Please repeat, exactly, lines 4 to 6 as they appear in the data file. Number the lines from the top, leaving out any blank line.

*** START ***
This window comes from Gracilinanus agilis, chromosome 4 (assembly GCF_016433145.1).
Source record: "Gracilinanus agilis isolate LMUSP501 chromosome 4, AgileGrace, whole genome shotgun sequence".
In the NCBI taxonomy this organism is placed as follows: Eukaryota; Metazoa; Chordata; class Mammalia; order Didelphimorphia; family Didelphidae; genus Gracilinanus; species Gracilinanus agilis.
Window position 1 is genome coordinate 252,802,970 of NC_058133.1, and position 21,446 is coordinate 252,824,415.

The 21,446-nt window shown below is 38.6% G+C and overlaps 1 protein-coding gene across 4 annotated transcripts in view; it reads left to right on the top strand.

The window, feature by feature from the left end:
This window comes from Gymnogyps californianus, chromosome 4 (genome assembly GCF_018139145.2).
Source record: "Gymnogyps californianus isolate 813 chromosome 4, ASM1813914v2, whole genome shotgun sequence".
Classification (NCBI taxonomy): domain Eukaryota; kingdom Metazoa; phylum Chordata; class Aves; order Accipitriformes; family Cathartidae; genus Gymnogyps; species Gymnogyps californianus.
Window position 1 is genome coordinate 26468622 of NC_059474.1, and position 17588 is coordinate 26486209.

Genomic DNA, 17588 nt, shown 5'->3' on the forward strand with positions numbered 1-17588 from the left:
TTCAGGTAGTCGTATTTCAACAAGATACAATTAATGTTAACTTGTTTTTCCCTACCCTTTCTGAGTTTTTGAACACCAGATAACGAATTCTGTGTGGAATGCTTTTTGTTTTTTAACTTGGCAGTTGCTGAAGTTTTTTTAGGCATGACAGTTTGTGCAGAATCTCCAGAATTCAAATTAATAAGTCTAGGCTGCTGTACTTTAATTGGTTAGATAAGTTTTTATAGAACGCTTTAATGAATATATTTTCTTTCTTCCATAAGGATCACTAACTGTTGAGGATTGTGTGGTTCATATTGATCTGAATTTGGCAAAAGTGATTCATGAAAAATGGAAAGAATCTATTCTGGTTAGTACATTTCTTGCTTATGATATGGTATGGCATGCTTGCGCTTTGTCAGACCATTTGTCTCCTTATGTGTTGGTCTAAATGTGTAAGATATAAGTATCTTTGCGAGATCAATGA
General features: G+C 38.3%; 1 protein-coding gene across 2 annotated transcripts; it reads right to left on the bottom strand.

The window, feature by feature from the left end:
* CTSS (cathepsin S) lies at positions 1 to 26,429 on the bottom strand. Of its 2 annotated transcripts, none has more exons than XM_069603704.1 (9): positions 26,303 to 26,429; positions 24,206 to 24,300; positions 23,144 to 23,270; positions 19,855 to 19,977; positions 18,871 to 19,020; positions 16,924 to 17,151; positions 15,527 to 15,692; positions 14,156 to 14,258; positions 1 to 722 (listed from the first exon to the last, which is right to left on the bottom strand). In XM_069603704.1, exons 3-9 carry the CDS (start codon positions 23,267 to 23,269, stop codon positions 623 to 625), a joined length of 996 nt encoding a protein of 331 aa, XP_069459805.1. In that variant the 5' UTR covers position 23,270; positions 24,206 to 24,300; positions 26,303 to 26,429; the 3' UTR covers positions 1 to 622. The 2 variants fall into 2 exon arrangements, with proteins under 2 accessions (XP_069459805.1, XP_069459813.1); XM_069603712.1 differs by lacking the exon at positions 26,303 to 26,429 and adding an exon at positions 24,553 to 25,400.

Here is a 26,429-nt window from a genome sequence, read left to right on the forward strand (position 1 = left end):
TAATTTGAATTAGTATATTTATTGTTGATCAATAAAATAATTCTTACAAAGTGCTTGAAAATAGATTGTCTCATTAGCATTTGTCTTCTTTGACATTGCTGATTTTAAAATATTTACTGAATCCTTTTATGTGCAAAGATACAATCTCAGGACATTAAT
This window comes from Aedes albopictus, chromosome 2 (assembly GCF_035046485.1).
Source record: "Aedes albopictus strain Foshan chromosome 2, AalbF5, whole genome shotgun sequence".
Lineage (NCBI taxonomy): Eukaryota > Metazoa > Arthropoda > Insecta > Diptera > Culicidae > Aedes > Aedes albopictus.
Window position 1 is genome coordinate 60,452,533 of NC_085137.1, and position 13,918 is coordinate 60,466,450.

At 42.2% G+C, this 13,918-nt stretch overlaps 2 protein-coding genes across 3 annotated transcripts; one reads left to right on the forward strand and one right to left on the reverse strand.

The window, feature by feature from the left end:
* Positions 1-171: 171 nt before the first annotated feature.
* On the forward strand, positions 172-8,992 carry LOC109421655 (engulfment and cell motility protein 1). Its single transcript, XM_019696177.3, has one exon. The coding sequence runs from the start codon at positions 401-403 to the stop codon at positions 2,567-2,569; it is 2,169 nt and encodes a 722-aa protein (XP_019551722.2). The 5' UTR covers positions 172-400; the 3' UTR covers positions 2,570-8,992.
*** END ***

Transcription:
Window position 1 is genome coordinate 252,802,970 of NC_058133.1, and position 21,446 is coordinate 252,824,415.

The 21,446-nt window shown below is 38.6% G+C and overlaps 1 protein-coding gene across 4 annotated transcripts in view; it reads left to right on the top strand.

The window, feature by feature from the left end: